c) We are using the crisis to innovate across multiple areas – we are finding new sources of revenue, we are building new lines of business, we are doing things more efficiently and cutting costs so that we can survive this crisis and be ready for the rebound as soon as the opportunity is available.

What are some must’s for taking the entrepreneurial journey?

– Commitment to invest at least 10 years of your life

– Humility to learn and to do the boring grunt work

– Maturity to cut out the noise and focus on what really matters

– Support system that can let you go without a paycheck for 1-2 years

Any interesting incident/s that you fondly recall from your entrepreneurial journey.

We recently completed 5 years and invited several of our alumni to be a part of the celebrations. They shared stories of their journeys after Treebo. Without exception, all of them spoke about how Treebo played a vital role in their development, how they found Treebo’s culture unparalleled in terms of the autonomy and transparency they saw here, and how they remain deeply emotionally invested in Treebo’s success. Many of them mentioned how it would be unimaginable in any other company to have the alumni participate in an event like this with a great sense of camaraderie. It was heartwarming to hear these stories. They filled us with pride about the culture we have been able to foster and about the ‘institution’ – and not just the ‘company’ – that we are building.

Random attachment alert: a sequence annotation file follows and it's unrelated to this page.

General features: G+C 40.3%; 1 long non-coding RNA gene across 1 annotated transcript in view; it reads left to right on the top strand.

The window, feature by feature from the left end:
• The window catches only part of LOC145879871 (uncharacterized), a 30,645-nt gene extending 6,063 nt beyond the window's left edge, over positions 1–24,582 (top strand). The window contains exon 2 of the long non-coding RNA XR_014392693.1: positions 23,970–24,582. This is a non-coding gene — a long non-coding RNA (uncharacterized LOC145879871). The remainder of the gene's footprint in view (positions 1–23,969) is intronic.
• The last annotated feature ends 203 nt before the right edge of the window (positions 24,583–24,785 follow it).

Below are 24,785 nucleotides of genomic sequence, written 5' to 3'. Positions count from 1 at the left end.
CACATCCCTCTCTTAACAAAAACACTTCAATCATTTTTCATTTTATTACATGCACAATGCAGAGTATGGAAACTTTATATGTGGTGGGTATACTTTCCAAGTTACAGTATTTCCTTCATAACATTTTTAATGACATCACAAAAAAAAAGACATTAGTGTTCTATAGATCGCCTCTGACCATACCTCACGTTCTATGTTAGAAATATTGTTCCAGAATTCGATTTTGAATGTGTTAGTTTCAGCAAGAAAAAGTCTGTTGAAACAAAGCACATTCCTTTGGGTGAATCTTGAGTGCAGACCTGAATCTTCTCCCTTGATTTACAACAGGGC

Your key learnings as an entrepreneur?

– Focus on the long term. All good things take time. Don’t get carried away or distracted by your own or others’ artificial short term wins

– A great culture is ‘built’ not ‘bought’. It’s not about freebies. It’s about your commitment to invest in every individual’s development and success

– Resource consciousness is an entrepreneur’s greatest skill. No young business can succeed without having a DNA of frugality.

Your memories of your days at IIMB.

I remember wondering in my first few days at IIMB how I was even allowed to walk through the gates of this place! Everyone I met, in my batch or our senior batch, was a remarkable individual, with multiple accomplishments to their name, unique skill sets and interests, and a rich and interesting perspective. This peer group has been my biggest source of learning and my most precious take away from the institute. 

A favourite book.

The Hard Thing About Hard Things. If there’s ONE book you should read as an entrepreneur, it’s this.